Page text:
What is it?

Standing for solid state drive it's an alternative to the hard disk drives used for storage and is a favourite in the low cost netbooks that are seen around today from the likes of Asus.

SSDs traditionally have the type of onboard technology used by your computer's RAM or USB Flash drives rather than storing data on hard disk drive (HDD) platters.

This makes them faster in both writing and reading data, as compared to the HDD. There are also many other factors involved relating to additional benefits they have over a normal hard disk drive, more of which we’ll go into later.

It's common to see SSDs in notebooks and more increasingly so in laptops too. These often fall under the normal drive size capacities of the 2.5-inch and 1.8-inch form factors, which are associated with standard HDD sizes for storage within these types of computers.

Although it appears SSDs are a recent addition to the IT world, they have been around for some time in some form or another. They even date as far back to the early home computing days of the Amigas and Ataris in the 1980s, where hard drives were expensive and these were then commonly referred to as RAM drives. There is a history of them dating back even further than that, with the likes of mission critical applications used by the military – in which they are still very popular today.

What are the variations of the technology?

There are a few ways to deliver SSDs. These range from being embedded in the device down to the type of interface used from the likes of PATA (parallel ATA or PSSD) to SATA-II, all which go on to mimic to a degree a hard disk drive in their operation.

Inside the SSD itself there are a couple of variants surrounding the memory used making up its storage abilities. These fall into two categories, known as SLC and MLC – standing for single level cell and multi level cell.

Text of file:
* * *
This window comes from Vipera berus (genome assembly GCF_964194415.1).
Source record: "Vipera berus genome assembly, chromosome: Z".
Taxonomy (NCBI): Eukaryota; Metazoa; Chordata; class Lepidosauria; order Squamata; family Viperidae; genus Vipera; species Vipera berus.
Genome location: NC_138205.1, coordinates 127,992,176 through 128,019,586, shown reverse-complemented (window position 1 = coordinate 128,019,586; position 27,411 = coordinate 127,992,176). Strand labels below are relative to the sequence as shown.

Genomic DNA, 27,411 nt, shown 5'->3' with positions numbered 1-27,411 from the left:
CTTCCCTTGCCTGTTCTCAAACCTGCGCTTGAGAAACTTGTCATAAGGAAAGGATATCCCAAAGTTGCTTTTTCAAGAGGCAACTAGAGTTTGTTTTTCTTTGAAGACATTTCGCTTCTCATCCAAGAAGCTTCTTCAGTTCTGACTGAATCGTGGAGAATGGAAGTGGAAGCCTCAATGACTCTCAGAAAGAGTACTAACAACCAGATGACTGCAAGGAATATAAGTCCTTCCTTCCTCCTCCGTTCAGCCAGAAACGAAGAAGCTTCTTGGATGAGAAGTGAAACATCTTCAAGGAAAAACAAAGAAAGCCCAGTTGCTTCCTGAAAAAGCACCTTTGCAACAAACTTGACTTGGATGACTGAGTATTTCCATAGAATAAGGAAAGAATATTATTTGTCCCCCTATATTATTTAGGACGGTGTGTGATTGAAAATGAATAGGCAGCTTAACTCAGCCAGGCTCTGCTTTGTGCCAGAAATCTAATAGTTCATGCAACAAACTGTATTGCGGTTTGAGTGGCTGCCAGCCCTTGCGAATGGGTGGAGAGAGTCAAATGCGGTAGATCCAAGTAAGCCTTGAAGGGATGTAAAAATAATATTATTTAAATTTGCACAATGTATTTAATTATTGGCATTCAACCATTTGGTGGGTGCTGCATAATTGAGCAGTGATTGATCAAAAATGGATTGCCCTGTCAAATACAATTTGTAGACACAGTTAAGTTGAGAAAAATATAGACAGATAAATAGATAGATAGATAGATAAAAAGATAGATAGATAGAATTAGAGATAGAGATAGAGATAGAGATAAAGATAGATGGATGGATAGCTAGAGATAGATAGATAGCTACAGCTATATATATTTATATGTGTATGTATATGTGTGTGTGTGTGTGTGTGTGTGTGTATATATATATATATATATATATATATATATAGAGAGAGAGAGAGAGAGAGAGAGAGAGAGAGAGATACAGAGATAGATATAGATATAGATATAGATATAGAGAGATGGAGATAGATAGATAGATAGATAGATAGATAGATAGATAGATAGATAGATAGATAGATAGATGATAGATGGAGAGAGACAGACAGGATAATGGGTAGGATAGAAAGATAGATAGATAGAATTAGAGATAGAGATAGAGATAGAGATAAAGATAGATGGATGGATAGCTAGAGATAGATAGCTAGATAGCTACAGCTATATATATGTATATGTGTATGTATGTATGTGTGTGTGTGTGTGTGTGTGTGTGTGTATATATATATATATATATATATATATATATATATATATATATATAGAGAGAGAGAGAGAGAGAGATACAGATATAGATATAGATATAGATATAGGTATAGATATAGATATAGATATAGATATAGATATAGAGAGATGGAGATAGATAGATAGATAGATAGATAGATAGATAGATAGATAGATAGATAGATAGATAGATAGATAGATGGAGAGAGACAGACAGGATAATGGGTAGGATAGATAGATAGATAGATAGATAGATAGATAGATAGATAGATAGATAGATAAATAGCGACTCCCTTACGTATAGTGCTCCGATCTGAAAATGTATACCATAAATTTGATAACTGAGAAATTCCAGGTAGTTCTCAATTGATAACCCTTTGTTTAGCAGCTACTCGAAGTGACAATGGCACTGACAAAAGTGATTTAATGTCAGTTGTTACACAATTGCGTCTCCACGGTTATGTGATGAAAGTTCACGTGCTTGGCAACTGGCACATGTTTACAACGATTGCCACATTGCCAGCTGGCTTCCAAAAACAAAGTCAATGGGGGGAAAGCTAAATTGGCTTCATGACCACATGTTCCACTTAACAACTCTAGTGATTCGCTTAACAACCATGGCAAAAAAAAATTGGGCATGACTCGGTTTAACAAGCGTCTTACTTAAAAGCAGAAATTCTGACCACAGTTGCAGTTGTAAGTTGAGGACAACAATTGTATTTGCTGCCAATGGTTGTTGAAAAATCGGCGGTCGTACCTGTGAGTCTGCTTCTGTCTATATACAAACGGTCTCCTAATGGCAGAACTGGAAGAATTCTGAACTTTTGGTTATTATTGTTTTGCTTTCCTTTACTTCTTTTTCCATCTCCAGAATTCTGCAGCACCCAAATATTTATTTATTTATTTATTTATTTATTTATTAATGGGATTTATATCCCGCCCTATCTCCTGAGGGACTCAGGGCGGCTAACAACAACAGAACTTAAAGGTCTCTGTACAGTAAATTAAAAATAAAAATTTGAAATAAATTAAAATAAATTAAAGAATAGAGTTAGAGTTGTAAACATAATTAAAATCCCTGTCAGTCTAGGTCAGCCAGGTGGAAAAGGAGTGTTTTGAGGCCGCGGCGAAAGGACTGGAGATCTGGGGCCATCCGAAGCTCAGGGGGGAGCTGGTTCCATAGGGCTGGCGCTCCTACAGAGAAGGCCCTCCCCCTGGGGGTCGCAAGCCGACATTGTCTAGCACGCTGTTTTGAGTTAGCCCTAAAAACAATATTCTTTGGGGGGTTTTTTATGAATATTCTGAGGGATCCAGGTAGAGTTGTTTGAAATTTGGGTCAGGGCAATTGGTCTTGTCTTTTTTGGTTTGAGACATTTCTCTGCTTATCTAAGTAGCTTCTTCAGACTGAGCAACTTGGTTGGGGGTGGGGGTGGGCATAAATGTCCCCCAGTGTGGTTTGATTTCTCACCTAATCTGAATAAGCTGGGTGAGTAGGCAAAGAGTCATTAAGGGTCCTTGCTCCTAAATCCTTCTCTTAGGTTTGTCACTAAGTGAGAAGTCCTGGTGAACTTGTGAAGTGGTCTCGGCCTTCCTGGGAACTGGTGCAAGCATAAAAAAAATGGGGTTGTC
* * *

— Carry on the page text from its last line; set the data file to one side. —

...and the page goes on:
The first allows for faster transfer of the data onboard, where it's a tad more expensive than the other type of memory.

The second version, being that of MLC offers much higher levels of storage as compared to the other, but is slower in terms of transferring the data from the chips to the computer.

It's becoming more and more common these days to see both of these types of memory used in an SSD, as both have their strengths and together they can capitalise on their distinct technologies.

SSDs are already fast in transferring data by default, no matter what type of memory is used in their manufacturing it's just that SLCs are that little bit faster over MLC chips.

Why should I care?

There are several key benefits SSDs have over HDDs, most of which relate to the difference in architecture they have over platter-based storage as compared to NAND-based storage.

These can be mostly attributed to a number of reasons ranging from performance, low power consummation and durability.

SSDs have no moving parts, unlike a hard disk drive. This means there's really no wear and tear as associated with its alternative, creating on the whole a longer life for the drive.

There are some stats worked out by Samsung, where the average MTBF – mean time between failures (the expected running time before the drive could possibly develop a fault) – of a 2.5-inch HDD is less than 700,000 hours.

The same standard for an SLC and an MLC based SSDs are more than 2 million, and 1 million hours respectively. This clearly highlights their benefits being much greater than a normal hard drive, in terms of just how long it's expected to be up and running problem free.